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For the Christian Spectator. those who profess to be the worship-
On wandering thoughts in Prayer. pers of God, it is an indubitable mark

of hypocrisy.
It is a characteristic of hypocrites, But there is a degree of this evil,
that they draw nigh to God with their to which real christians are subject.
mouth, and honour him with their They often complain of wandering
lips, while their heart is far from him. thoughts in prayer. Owing to their
Their religious services are all formal. sinful imperfection, when they would
In these they may perhaps be abun- do good, evil is present with them;
dant. This was the fact with respect and probably in no case, do they find
to the hypocritical Jews in the days this declaration more frequently veri-
of Isaiah, and with respect to the fied, than in their addresses to the
Pharisees in the days of our Saviour. throne of grace. Often in their clos-
The former were not deficient in the ets, vain thoughts intrude upon their
multitude of their sacrifices, in the devotions; and oftener, in the sanctu-
celebration of their sabbaths and ap- ary and in the social circle, when
pointed feasts, nor in any of the they join in the prayers of others,
forms of worship prescribed in their they find their heart wandering from
ritual : and the latter were scrupulous- its object. This to the christian is a
ly exact in the external performance source of grief and lamentation, while
of religious duties. They fasted by the hypocrite it is disregarded,
much, prayed often and made long and rarely, if ever, made the subject
prayers, paid tithes of all that they of complaint.
possessed, and were very strict in It is to be feared, however, that
their observance of the Sabbath. even the christian, has but a faint
But all their religion was hypocritical. sense of the nature and magnitude of
It consisted in a routine of mere ex- the il, and should the following re-
ternal services, which being perform- marks serve to stimulate any one to
ed without any love to God, resemble greater diligence in keeping his own
a body without the soul, and are with heart, they will not utterly fail of
great propriety denominated dead their object. It may be useful to
works. But "God is a Spirit, and contemplate, the sinfulness; the cau-
he seeketh such to worship him, as ses, and the remedies of the evil in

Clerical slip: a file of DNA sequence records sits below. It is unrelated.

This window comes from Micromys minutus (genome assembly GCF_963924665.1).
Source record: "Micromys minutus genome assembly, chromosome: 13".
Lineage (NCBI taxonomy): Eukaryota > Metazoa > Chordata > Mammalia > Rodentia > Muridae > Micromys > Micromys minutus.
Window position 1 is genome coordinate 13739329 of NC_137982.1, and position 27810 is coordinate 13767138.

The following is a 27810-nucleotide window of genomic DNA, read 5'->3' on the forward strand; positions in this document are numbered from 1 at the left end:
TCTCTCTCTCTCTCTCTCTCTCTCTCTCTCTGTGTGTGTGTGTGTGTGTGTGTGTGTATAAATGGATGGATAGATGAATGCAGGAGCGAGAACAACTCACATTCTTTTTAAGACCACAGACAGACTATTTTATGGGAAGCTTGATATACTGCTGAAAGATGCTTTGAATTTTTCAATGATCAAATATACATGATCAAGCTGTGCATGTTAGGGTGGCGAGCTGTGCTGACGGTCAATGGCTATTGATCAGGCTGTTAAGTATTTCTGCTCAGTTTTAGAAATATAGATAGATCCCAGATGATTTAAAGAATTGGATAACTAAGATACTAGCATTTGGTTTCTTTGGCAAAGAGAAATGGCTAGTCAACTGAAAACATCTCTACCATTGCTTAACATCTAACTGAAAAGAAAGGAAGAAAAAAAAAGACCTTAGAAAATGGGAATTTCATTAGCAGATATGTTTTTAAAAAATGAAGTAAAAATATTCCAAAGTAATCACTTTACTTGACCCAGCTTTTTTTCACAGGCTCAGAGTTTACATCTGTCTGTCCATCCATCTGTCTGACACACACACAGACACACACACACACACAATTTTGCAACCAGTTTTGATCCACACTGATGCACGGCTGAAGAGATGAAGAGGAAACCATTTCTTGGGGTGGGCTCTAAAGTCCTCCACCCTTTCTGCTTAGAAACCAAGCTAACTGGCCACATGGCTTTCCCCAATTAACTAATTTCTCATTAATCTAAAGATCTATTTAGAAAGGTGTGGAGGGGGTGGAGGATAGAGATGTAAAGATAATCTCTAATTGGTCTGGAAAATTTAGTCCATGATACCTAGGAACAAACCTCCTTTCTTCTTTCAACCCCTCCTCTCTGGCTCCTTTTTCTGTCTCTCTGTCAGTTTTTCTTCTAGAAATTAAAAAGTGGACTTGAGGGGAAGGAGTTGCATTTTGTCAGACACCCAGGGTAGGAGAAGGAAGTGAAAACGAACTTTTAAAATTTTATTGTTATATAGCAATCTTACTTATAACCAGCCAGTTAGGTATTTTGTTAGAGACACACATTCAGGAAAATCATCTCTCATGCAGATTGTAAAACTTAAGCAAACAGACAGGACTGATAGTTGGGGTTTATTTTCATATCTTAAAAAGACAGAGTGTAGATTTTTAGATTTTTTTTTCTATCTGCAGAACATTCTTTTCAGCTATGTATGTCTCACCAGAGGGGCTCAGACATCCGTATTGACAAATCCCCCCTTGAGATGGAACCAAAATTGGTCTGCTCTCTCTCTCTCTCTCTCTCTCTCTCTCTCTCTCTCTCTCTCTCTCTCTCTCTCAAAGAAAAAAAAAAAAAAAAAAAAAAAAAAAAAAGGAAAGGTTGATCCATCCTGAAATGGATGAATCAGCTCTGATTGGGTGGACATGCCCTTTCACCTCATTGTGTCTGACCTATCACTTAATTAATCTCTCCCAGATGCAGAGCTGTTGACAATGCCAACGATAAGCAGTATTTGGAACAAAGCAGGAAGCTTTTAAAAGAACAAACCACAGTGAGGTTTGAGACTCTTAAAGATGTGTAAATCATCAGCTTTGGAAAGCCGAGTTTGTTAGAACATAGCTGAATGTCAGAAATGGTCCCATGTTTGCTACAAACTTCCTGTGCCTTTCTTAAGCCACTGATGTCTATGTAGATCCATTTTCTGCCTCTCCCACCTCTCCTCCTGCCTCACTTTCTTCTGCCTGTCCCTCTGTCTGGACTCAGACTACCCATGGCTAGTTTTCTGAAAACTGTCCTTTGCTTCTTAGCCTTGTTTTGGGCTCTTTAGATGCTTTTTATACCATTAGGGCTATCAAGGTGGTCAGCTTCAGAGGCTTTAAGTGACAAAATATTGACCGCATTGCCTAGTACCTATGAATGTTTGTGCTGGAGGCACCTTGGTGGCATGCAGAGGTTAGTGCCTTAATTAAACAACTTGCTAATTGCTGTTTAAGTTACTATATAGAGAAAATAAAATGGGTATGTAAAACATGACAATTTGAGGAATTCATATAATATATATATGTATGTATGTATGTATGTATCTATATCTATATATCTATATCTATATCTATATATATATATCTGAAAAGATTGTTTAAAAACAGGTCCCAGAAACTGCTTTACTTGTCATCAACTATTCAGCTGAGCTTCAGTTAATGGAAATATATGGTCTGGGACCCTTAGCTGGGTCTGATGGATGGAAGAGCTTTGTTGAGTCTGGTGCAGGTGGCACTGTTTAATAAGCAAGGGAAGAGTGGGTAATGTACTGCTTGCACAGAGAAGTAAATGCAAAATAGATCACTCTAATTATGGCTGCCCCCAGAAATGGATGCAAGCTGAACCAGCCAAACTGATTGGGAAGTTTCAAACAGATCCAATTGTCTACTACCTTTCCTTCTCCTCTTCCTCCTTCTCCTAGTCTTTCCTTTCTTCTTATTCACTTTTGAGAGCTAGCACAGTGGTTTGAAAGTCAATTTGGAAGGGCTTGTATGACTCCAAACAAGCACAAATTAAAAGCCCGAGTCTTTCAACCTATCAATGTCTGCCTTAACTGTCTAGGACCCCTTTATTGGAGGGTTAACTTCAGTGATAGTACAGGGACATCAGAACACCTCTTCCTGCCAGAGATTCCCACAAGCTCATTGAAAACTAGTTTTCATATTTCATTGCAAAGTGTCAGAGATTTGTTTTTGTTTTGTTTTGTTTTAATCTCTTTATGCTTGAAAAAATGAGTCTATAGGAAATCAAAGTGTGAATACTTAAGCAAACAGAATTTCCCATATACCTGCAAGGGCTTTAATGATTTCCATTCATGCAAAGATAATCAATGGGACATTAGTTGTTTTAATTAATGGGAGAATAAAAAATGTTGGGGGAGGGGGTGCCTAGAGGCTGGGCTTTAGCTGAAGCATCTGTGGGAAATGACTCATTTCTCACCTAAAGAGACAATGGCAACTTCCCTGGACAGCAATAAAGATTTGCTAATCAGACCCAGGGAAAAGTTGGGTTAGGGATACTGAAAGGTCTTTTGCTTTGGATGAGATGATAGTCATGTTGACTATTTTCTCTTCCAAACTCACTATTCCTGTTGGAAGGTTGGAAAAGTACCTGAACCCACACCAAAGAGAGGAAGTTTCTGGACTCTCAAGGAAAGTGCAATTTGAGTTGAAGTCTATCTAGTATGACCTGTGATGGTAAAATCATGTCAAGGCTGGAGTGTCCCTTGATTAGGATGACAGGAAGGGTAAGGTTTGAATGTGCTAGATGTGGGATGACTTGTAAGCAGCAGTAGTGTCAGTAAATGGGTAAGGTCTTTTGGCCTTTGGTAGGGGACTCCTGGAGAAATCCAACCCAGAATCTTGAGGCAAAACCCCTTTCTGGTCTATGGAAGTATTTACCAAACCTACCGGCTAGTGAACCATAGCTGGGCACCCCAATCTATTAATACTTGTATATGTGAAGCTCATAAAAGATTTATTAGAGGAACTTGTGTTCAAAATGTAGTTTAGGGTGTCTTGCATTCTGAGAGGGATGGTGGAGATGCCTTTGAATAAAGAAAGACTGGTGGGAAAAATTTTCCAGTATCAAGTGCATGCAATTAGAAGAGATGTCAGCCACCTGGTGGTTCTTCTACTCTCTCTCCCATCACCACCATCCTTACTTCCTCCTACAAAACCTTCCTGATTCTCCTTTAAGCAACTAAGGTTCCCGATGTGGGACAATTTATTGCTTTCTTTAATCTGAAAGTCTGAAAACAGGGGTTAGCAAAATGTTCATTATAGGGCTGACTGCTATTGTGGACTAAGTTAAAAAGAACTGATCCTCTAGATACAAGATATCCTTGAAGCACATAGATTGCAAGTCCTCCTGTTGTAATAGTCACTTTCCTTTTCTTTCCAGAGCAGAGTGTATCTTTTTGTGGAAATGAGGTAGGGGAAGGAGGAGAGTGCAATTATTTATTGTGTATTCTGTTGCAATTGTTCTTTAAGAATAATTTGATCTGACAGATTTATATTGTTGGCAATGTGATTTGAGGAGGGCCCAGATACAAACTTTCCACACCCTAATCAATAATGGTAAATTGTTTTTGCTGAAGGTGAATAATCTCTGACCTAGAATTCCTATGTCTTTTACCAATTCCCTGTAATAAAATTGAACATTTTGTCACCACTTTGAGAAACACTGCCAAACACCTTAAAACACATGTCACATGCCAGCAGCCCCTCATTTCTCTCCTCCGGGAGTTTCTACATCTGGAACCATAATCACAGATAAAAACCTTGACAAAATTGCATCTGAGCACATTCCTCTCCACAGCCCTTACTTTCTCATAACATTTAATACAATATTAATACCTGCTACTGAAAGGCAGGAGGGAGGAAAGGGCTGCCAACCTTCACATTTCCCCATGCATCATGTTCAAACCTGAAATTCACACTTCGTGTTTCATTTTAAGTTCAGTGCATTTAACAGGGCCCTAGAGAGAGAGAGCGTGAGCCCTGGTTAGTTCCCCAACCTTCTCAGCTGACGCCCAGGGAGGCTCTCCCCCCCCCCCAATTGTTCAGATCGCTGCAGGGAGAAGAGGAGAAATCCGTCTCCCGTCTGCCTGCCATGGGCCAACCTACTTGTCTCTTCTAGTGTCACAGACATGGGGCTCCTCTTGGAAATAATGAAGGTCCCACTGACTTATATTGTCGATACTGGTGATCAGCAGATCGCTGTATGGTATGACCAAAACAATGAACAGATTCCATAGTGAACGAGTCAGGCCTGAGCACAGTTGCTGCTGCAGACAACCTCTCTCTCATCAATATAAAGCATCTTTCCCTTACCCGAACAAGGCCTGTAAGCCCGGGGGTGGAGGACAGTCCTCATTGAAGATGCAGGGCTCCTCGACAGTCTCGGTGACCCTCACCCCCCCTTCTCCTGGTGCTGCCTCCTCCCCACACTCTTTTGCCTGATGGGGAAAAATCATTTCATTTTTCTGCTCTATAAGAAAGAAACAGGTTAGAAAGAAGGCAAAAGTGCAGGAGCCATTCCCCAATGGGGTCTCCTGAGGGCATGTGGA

worship him in spirit and in truth." question.—That it is highly sinful
“ Man looketh on the outward ap- to suffer our thoughts to wander upon
pearance, but the Lord looketh on the the world while engaged in the duty
heart." Those who draw nigh to of prayer, is apparent from many con-
him with their mouth while their siderations.
heart is on other objects, not only It is utterly inconsistent with the
fail to secure his approbation, but divine requirements. “My son give
are guilty of great provocation; and me thine heart,” is a command which
where this is so uniformly the case, runs through all the preceptive part
as to form the habitual character of of the Bible, and is implied in every

which God requires of man.-- “ To what purpose is the multitude Especially is it implied in the duty of of your sacrifices unto me? saith the prayer. It is the homage of the heart Lord: I am full of the burnt offerwhich God demands. If this is with- ings of rams, and the fat of fed held, the duty is not performed.- beasts, and I delight not in the blood But can we be said to give God our of bullocks, or of lambs or of hehearts, when in the very act of our goats. When ye come to appear beprofessed devotion, they are placed fore me, who hath required this at on other objects? Do we worship your hand to tread my courts? Bring God in spirit and in truth, when eve. no more vain oblations ; iucense is ry spiritual view of his character is an abomination unto me: the new intercepted by carnal objects which moons and sabbathis, the calling of float before the mind? No matter bow assemblies, I cannot away with; it is humble our posture; how solemn our iniquity, even the solemn meeting." manner, and how appropriate our It has already been suggested, that language ; it is the heart which God every degree of the sin in question, requires. If this is utterly withheld, does not constitute a person a hypoour services are vain, and become an crite; for it is the habitual disposition abomination in his sight. If it is par- of the heart wlrich forms the charactially withheld, or suffered to wander, ter. It is still true, however, that just so far our worship is marred, and just as far as our worship is tainted God is defrauded of his due.